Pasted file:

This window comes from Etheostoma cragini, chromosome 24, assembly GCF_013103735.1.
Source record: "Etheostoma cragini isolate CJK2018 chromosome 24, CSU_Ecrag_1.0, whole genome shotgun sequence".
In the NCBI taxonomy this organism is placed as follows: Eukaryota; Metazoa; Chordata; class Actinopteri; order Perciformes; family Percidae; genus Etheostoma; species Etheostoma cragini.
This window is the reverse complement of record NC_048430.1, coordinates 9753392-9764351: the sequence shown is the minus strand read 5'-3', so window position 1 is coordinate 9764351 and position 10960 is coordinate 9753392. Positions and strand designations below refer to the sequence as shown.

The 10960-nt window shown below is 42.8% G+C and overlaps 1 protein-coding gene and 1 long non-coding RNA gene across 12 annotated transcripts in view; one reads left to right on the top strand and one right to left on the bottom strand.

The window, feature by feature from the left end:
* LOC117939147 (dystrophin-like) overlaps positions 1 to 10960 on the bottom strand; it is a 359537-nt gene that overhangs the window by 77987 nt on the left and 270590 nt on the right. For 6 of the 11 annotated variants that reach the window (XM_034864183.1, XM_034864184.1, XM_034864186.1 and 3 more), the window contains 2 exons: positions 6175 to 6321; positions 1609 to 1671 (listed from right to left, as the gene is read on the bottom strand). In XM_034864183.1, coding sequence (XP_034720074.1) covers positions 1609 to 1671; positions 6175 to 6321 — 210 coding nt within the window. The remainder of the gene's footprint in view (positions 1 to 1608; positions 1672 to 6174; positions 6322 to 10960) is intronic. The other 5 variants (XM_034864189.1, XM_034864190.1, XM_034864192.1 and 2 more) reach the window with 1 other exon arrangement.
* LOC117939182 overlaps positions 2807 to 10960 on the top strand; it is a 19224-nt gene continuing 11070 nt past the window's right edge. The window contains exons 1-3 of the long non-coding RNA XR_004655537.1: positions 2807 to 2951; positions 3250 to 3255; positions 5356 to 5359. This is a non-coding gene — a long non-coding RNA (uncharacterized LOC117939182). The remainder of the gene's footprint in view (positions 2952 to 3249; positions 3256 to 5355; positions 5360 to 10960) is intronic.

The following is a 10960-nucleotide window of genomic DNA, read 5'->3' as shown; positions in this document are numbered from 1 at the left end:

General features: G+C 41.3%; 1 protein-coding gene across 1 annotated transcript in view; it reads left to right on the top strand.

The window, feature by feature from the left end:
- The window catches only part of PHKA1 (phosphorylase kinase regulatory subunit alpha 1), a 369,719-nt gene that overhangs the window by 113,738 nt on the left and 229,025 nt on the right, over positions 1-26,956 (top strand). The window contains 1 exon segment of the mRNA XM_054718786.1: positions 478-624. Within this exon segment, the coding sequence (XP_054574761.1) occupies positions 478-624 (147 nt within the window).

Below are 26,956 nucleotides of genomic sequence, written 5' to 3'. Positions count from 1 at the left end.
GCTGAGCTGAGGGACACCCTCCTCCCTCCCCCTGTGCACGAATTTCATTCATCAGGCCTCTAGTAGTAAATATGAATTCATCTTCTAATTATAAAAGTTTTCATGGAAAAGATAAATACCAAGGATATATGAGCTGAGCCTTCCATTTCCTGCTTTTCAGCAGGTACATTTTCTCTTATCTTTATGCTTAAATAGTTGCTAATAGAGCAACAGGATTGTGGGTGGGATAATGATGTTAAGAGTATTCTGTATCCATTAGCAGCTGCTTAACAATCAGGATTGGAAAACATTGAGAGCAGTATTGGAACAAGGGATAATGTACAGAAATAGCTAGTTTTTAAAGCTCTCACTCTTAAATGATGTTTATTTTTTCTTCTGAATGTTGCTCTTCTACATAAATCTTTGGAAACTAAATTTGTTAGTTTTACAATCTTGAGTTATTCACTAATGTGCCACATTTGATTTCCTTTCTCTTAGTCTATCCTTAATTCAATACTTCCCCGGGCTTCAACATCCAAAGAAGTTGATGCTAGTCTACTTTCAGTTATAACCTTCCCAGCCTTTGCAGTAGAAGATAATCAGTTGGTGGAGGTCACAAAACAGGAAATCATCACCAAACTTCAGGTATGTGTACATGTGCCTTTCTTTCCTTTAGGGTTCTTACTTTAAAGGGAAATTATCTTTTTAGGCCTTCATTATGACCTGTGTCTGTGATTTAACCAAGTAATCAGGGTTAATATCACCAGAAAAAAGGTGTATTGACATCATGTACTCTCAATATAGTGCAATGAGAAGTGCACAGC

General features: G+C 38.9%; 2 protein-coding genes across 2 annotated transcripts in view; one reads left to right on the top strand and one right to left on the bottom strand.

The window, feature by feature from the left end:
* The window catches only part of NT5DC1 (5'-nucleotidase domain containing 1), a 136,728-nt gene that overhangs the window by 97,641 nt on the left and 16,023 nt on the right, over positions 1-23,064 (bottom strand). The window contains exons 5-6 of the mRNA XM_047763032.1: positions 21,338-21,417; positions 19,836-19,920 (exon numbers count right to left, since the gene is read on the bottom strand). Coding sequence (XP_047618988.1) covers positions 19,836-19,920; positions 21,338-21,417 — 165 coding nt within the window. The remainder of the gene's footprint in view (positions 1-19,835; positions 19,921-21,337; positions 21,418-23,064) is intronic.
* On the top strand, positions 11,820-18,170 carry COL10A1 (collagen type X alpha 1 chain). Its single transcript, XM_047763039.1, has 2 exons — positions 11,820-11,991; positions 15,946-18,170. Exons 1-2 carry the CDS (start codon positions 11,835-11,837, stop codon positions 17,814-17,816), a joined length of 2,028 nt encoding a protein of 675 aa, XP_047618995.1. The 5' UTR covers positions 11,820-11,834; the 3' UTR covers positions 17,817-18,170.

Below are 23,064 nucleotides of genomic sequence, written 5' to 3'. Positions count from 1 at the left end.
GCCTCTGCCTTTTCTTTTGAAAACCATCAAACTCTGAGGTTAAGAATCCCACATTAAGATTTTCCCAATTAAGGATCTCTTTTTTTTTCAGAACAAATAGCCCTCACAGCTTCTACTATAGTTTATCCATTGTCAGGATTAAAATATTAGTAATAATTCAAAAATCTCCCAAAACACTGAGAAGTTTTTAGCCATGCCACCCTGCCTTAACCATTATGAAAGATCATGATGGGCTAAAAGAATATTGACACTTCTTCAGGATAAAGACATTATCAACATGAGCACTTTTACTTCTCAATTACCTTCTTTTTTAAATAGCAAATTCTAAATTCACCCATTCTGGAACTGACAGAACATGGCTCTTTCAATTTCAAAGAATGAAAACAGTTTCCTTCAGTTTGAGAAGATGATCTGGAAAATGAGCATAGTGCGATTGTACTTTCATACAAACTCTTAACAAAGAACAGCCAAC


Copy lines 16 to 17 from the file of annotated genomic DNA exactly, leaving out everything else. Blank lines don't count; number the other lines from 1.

The window, feature by feature from the left end:
* The window catches only part of NT5DC1 (5'-nucleotidase domain containing 1), a 136,728-nt gene that overhangs the window by 97,641 nt on the left and 16,023 nt on the right, over positions 1-23,064 (bottom strand). The window contains exons 5-6 of the mRNA XM_047763032.1: positions 21,338-21,417; positions 19,836-19,920 (exon numbers count right to left, since the gene is read on the bottom strand). Coding sequence (XP_047618988.1) covers positions 19,836-19,920; positions 21,338-21,417 — 165 coding nt within the window. The remainder of the gene's footprint in view (positions 1-19,835; positions 19,921-21,337; positions 21,418-23,064) is intronic.